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(b) Given that one mole of A reacts with six moles of sodium thiosulphate, calculate the:

(i) number of moles of A that were used; (1 mark)

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(ii) concentration of solution A in mole per litre (2 marks)

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Procedure II

  1. Label six test – tubes as 1, 2, 3, 4, 5 and 6 and place them in a test – tube rack.
  2. Using a clean burette, measure the volumes of distilled water shown in table 2 into the labeled test – tubes.
  3. Using a burette, measure the volumes of solution A shown in table 2 into each of the test-tubes.
  4. Clean the burette and rinse it with about 5cme of solution.
  5. Using the burette, measure 5cm3 of solution C and place it into a 100ml beaker.
  6. Using a 10ml measuring cylinder, measure 5cm3 of solution D and add it to the beaker containing solution C. shake the mixture.
  7. Pour the contents of test – tube number 1 to the mixture in the beaker and immediately start a stop watch. Swirl the contents of the beaker. Record the time taken for a bleu colour to appear in table 2.
  8. Repeat steps t to 7 using the contents of test – tube numbers 2, 3, 4, 5 and t.
  9. Complete table 2 by computing Rate = 1 (S-1).

time

Table 2

 

Test – tube number 1 2 3 4 5 6
Volume of distilled water (cm3) 0 2 3 5 6 7
Volume of solution A (cm3) 10 8 7 5 4 2
Time (seconds)
Rate = 1_ (S-1)

time

(6 marks)

(a) Plot a graph of rate (y-axis) against volume of solution A. (3 marks)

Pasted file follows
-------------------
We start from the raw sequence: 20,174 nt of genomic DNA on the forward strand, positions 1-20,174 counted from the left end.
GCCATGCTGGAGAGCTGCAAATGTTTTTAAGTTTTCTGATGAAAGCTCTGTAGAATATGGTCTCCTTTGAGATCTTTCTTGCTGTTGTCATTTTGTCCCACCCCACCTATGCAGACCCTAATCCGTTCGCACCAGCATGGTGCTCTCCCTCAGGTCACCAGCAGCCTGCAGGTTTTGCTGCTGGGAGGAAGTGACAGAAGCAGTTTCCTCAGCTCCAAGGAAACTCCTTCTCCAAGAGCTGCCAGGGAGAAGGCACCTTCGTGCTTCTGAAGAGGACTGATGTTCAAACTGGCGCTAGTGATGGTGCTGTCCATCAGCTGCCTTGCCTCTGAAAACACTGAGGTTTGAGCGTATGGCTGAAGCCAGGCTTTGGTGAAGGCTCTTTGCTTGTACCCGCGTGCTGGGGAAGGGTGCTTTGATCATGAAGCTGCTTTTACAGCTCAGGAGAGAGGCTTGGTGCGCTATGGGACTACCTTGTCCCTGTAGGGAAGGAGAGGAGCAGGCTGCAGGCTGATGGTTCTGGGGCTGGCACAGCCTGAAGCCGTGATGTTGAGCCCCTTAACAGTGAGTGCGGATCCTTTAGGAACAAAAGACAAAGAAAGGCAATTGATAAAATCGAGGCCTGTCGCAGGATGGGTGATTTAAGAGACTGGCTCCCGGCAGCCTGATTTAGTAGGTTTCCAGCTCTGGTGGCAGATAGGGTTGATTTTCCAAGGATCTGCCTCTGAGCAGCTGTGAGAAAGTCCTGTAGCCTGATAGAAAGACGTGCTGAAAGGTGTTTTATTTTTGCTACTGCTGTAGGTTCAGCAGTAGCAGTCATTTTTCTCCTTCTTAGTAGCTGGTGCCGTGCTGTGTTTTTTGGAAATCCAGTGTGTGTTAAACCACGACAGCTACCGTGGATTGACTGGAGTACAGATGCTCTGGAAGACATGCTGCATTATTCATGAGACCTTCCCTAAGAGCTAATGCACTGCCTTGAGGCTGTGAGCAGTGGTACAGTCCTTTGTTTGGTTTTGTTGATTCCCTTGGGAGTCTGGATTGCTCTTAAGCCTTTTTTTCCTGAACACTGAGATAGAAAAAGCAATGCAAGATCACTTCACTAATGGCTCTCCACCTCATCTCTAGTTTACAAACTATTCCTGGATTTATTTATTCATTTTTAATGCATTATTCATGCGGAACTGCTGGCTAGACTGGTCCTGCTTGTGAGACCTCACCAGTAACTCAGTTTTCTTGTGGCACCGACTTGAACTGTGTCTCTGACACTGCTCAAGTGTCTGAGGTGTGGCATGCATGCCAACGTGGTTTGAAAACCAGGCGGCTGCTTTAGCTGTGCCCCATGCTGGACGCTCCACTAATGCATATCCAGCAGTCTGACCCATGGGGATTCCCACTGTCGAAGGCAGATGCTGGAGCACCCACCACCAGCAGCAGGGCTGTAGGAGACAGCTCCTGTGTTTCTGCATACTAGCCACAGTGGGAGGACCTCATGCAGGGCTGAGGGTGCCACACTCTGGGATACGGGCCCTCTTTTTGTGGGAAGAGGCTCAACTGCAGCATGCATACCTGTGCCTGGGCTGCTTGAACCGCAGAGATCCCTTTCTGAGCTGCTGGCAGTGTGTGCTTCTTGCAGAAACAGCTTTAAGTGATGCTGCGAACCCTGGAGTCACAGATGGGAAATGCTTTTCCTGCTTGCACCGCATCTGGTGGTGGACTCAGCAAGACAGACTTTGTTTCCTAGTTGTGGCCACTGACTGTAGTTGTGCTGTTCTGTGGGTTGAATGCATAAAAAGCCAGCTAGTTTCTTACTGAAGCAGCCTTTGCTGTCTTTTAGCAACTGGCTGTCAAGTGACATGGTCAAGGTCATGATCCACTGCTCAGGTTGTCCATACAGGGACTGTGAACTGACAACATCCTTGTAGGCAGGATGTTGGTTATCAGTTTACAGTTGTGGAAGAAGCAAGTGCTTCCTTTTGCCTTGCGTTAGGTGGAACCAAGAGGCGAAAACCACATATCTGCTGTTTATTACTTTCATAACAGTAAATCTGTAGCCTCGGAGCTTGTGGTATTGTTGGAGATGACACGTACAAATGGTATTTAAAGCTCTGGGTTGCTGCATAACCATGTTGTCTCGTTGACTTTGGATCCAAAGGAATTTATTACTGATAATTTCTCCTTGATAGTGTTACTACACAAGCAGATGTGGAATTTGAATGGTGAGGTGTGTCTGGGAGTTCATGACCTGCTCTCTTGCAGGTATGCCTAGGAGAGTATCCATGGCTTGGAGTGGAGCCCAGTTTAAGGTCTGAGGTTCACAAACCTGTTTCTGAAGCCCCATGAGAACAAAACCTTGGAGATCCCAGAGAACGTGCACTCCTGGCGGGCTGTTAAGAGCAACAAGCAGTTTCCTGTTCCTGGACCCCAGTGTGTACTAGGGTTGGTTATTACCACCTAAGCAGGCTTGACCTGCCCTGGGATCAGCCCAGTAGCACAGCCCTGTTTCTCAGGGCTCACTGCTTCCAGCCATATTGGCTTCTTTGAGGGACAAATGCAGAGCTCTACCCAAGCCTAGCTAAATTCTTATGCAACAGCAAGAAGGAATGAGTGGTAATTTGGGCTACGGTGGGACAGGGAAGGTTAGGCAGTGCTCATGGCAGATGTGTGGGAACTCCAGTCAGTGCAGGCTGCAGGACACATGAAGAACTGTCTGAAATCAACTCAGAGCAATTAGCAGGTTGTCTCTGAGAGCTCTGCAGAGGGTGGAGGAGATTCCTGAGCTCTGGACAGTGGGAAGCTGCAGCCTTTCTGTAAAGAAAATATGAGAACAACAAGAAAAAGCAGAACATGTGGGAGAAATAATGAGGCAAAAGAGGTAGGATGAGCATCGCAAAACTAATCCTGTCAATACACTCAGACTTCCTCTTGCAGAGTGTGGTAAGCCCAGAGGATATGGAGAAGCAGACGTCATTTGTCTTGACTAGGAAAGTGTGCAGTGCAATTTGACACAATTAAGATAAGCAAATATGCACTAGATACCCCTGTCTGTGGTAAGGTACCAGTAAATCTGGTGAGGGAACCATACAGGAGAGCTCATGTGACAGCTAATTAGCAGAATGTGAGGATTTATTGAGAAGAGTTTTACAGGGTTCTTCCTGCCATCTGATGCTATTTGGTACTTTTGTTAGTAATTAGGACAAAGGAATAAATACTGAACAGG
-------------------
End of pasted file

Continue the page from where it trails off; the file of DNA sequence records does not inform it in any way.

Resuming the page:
scan 009_0

(b) What time would be taken for the blue colour to appear if the experiment was repeated using 4cm3 of distilled water and 6cm3 of solution A? (2 marks)

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2. You are provided with solid E. carry out the experiments below. Write your observations and inference in the spaces provided.

(a) Place all of solid E in a boiling tube. Add about 20cm3 of distilled water and shake until all the solid dissolves. Label the solution as solution E. use solution E for experiments (i) and (ii).

(i) To 2cm3 of solution E, in a test-tube in each of experiments 1, II, III and IV, add:

I. Two drops of aqueous sodium sulphate;

Observations Inferences

(1 mark) (1 mark)

II. five drops of aqueous sodium chloride;

Observations Inferences

(1 mark) (1 mark)

III. two drops of barium nitrate;

Observations Inferences

(1 mark) (1 mark)

IV. two drops of lead (II) nitrate;

Observations Inferences

(1 mark) (1 mark)

(ii) To 2cm3 of solution E, in a test-tube, add 5 drops of aqueous sodium hydroxide. Add the piece of aluminum foil provided to the mixture and shake. Warn the mixture and test any gas produced with both bleu and red litmus papers.

Observations Inferences

(1 mark) (1 mark)

3. Your are provided with solid F. carry out the following tests. Write your observations and inferences in the spaces provided.

(a) Place all of solid F in a boiling tube. Add about 20cm3 of distilled water and shake until all the solid dissolves. Label the solution as solution F.

F.

Observations Inferences

(1 mark) (1 mark)

(b) (i) Add about 10cm3 of dilute hydrochloric acid to the rest of solution F in the boiling tube. Filter the mixture. Wash the residue with about 2cm3 of distilled water. Dry the residue between filter papers. Place about one third of the dry residue on a metallic spatula and burn it in a Bunsen burner flame.

Observations Inferences

(1 mark) (1 mark)

(ii) Place all the remaining residue into a boiling tube. Add about 10cm3 of distilled water and shake thoroughly. Retain the mixture for the tests in (C).

Observations Inferences

(1 mark) (1 mark)

(c) Divide the mixture into two portions:

(i) To the first portion, add the rest of the solid sodium hydrogen carbonate.

Observations Inferences

(1 mark) (1 mark)

(ii) to the second portion, add two drops of bromine water.

Observations Inferences

(1 mark) (1 mark)